(See previous post)
There were a number of reasons why I started and promoted my businesses, and why I will start another. Tax planning was not among them.
One of my businesses had outside investors, of the “friends and family” sort. Their reasons for investing were undoubtedly complex. I’m sure they were all aware of the capital gains tax treatment, but only one even thought to ask me what kind of corporation he was investing in, C or S. The rest were clearly not thinking too hard about taxes.
If you look for a rationale behind the special tax treatment of capital gains, one argument that crops up is that it addresses the unfairness of taxing a paper gain that is really nothing more than a change in dollar value due to inflation. But this doesn’t hold water.
As a simple example, my house is probably worth no more today than it was when I bought it, in the sense that the price I could sell it for would purchase no more than it would have twenty years ago. Yet the dollar price is higher today, thanks to inflation, and if I sold and pocketed the difference I could be taxed on that phantom profit. Yes, as a capital gain, the tax rate would be just 15%, but it would be much more sensible to adjust the purchase price for inflation when I figure my tax return, and treat the result as the actual profit or loss.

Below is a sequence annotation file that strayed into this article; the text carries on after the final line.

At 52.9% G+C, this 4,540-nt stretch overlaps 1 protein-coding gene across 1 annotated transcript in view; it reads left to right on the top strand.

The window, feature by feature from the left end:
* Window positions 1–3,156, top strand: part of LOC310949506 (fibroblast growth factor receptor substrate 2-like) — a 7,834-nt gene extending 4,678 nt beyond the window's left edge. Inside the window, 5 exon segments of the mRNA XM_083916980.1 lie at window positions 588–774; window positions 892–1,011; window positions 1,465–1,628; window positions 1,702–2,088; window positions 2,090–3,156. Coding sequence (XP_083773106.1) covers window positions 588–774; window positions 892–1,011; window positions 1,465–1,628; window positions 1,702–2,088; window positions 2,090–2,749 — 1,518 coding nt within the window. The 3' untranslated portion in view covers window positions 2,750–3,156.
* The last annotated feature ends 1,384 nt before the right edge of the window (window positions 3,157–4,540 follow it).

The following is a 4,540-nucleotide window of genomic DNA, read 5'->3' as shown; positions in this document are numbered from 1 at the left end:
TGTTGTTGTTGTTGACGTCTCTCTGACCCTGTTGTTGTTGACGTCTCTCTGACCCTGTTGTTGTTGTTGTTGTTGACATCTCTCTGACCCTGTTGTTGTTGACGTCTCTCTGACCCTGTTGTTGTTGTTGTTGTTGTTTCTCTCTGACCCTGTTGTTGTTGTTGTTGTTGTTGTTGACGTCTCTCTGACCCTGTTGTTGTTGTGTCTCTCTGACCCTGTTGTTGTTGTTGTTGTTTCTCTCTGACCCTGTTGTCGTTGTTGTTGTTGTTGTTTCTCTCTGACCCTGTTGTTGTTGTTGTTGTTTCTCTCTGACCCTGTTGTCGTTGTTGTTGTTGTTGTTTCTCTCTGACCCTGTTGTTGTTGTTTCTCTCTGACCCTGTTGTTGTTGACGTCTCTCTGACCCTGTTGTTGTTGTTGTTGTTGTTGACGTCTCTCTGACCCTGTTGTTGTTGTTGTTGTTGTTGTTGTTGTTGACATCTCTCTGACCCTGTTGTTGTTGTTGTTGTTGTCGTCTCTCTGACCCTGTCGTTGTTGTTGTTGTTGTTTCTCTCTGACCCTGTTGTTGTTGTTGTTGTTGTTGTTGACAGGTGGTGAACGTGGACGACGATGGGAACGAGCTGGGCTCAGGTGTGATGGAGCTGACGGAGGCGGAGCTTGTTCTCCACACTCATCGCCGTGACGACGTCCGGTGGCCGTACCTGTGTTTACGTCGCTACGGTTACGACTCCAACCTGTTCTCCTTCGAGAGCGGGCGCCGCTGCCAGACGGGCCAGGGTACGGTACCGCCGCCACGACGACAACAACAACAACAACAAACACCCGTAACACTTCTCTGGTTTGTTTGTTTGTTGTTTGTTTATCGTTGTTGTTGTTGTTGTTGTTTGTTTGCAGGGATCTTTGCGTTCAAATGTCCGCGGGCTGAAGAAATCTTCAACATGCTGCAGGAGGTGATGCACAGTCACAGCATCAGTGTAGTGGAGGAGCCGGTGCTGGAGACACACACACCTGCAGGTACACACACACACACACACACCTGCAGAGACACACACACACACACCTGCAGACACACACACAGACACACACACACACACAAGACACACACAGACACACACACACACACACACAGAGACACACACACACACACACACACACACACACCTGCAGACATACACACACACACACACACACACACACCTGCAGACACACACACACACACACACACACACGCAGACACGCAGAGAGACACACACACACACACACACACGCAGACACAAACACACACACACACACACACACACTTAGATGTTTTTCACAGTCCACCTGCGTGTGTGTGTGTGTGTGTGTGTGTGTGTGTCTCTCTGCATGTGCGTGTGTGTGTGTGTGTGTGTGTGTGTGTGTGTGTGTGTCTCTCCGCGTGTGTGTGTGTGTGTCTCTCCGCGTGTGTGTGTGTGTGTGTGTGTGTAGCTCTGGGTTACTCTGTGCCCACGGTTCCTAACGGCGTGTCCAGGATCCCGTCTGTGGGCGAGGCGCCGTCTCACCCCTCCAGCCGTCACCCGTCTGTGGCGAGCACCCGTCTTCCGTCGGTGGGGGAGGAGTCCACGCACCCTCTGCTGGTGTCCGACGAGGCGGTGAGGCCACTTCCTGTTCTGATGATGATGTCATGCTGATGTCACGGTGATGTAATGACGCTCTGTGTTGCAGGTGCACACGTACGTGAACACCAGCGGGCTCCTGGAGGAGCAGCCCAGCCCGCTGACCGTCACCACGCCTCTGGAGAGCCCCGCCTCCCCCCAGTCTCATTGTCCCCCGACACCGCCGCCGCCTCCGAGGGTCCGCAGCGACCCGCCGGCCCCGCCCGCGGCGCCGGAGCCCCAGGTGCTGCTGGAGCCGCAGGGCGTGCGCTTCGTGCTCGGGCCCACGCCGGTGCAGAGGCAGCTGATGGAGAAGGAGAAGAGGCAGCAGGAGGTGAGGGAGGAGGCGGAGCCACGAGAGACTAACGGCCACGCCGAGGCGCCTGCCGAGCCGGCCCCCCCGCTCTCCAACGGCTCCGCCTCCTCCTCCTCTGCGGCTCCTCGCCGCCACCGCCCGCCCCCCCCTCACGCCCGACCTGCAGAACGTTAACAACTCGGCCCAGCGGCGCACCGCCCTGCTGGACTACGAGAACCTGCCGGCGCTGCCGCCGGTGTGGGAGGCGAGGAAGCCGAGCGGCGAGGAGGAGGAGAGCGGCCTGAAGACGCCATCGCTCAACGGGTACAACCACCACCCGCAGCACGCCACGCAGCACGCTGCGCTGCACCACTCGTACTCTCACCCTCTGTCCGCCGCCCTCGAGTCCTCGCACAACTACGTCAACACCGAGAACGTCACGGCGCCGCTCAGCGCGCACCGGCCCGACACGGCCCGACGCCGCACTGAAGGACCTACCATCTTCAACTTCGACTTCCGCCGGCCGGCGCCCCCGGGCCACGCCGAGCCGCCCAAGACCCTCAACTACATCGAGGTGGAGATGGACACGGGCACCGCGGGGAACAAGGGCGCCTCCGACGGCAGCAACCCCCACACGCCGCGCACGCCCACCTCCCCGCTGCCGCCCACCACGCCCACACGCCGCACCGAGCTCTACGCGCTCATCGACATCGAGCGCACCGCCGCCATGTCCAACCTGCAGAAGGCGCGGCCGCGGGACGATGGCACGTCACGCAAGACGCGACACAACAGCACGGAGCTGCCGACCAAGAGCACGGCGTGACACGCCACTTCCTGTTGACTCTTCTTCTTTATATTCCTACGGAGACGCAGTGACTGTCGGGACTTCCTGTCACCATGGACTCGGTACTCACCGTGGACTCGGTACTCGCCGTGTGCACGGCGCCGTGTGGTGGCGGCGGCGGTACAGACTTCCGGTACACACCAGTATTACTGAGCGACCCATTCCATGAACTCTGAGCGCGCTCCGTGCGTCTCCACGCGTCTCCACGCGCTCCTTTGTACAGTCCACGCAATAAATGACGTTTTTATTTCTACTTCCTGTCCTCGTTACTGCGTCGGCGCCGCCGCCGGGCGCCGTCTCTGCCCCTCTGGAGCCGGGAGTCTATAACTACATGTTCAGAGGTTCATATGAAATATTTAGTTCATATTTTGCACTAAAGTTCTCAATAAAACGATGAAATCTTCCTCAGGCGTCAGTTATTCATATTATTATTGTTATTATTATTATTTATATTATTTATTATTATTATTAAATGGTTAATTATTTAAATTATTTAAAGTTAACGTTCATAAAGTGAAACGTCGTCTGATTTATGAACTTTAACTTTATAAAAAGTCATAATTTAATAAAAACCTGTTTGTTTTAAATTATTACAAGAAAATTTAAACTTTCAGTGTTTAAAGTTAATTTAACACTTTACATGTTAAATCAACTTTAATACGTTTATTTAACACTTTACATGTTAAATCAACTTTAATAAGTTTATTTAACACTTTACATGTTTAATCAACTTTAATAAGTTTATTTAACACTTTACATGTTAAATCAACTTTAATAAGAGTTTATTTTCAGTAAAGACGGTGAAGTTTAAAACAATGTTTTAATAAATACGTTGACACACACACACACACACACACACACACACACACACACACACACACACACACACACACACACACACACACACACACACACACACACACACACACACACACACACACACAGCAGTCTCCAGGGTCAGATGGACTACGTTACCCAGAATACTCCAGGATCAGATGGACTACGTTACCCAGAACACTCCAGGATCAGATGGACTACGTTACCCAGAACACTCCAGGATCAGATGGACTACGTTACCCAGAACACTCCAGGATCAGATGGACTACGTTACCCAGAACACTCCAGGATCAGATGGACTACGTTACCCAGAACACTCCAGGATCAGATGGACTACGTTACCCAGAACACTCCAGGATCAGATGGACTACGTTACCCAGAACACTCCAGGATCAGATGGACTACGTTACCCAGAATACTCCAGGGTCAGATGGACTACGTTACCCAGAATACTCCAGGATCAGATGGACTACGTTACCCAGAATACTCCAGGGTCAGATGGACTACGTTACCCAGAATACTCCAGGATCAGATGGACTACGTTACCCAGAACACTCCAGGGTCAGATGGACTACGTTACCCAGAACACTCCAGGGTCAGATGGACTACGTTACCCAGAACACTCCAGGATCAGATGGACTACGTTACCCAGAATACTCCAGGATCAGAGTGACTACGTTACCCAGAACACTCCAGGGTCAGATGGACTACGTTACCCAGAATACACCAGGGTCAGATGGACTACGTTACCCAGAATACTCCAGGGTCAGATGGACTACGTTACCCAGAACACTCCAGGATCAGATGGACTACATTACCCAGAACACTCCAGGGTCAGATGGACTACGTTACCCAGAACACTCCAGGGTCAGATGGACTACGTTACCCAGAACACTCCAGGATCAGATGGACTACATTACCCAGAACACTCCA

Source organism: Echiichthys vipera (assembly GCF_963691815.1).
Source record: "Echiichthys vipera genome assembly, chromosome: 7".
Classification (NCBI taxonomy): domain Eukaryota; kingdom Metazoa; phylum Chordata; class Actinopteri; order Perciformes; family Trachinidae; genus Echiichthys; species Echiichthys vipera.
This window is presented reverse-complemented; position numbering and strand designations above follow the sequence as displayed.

The other rationale that crops up is that it encourages economic growth when you use the tax code to incentivize people to invest for the long term.
Well, does it?
Here is a graph comparing the top capital gains tax rate with economic growth since 1950:
[This was taken from public testimony given by Leonard Burman to the House Ways and Means Committee earlier this year (pdf).]
I can see two correlations. First, a big change in the tax rate is sometimes accompanied by a temporary, but not lasting, change in the rate of growth. Second, both the tax rate and the growth rate have trended downward together, especially in the last twenty years.
Whatever you might read into this chart, concerning economic growth it doesn’t seem to me much more enlightening than a pig’s entrails. It doesn’t offer any justification for a government policy of deliberately distorting the capital markets by penalizing one form of investment over another.
In other words, certain classes of financial players have convinced Congress that their activities are especially valuable to the nation, and deserve special nurturing. But from my perspective, well outside the lobbyist ecosystem, I can see no compelling reason why all income should not be treated alike for tax purposes, and let the markets sort out whether day-traders should reap a larger or smaller reward than hedge-fund managers.